We're not saying stop the airport expansion, but Sen. David Hinkins, R-Orangeville, makes a good point about pollution. Why hasn't anyone mentioned the possible ill effects of expansion on the air and, for that matter, the kind of air pollution the airport already creates? Hinkins even made a comment about pushing medical-waste company Stericycle from North Salt Lake while ignoring airport pollution. Comments on the Deseret News article about it were even more compelling. For instance, new businesses have to meet requirements from the Environmental Protection Agency before starting up, and commercial vehicles seem to be able to avoid penalties for their emissions. Driving in the valley is unrestricted, even on high-pollution days, and Salt Lake City Mayor Ralph Becker prefers talk of restricting fireworks to any substantive solution. While taxes are a dirty word in Republican-run Utah—especially for businesses—they could also be effective in curbing large air polluters.
Utah's all about women these days—at least in theory. A recent study by the National Women's Law Center shows that 1 in 5 working mothers of young children are paid less than $10.10 an hour. The study has a seven-point recommendation, including raising the minimum wage, making affordable health-care accessible and enforcing employment anti-discrimination laws. Lucky gals, the Legislature's Women in the Economy Commission met for the first time to "increase public awareness of women's impact on the state economy." Utah needs more than a little awareness.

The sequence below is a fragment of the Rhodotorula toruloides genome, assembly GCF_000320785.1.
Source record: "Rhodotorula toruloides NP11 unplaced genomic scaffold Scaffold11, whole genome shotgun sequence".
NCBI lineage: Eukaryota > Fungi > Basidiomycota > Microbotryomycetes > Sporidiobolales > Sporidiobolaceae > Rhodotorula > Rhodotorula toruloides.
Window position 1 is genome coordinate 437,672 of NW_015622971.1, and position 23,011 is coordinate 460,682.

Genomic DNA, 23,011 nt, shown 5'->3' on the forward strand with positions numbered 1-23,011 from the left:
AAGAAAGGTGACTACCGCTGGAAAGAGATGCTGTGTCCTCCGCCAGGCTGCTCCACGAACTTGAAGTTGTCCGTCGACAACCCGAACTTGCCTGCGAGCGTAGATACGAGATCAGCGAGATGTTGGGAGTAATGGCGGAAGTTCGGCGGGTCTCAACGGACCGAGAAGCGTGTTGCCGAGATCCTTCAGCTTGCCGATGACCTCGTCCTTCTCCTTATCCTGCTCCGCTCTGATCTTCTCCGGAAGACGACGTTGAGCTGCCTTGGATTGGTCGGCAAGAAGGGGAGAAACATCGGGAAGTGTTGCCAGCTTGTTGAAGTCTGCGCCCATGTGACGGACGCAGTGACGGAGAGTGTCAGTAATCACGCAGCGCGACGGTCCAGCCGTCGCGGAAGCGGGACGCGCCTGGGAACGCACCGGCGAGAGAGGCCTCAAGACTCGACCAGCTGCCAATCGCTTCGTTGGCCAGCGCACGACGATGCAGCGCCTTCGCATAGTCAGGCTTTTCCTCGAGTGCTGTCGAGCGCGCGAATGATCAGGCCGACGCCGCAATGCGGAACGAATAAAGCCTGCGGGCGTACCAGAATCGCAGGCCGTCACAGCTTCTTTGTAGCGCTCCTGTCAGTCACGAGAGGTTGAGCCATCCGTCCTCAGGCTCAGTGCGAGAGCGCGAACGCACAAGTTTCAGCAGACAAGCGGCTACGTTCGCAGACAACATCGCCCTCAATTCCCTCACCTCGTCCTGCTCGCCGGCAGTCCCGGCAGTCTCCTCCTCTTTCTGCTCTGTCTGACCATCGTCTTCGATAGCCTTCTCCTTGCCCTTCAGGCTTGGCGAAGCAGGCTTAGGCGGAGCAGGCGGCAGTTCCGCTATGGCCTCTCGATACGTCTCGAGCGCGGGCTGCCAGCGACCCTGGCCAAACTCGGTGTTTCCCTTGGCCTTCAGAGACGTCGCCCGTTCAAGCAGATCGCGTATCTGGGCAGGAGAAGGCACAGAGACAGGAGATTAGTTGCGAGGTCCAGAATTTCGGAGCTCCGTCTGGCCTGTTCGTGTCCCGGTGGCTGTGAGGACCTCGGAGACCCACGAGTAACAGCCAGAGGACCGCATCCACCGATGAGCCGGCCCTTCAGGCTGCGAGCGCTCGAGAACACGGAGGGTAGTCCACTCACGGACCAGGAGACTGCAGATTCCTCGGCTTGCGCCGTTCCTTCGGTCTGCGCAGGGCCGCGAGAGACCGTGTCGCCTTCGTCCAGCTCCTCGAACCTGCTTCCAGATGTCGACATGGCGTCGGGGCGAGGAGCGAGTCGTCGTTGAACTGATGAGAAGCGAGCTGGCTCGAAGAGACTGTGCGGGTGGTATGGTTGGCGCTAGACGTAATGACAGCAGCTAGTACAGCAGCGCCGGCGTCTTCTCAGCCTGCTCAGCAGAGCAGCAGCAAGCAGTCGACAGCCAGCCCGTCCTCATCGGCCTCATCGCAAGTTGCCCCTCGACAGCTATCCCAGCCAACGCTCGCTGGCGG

Oooh, boy! Some Utahns are so opposed to the Common Core that they're willing to go back to the failed No Child Left Behind model—yes, NCLB, former President George W. Bush's brainchild that sought to improve schools through ultimately unattainable benchmarks. The state school board will decide whether to continue asking for a waiver Aug. 8, and at least one member—Kim Burningham—wants to go for it. That's because NCLB requires achievement in 40 different areas, requires all schools to reach 100 percent attainment by, ahem, this year, and would thus assure that all schools fail. Also, Utah schools would have to redirect Title I funds at a cost of $23 million. It's interesting how a bad idea can morph into a good one through political machinations—and fear of the feds.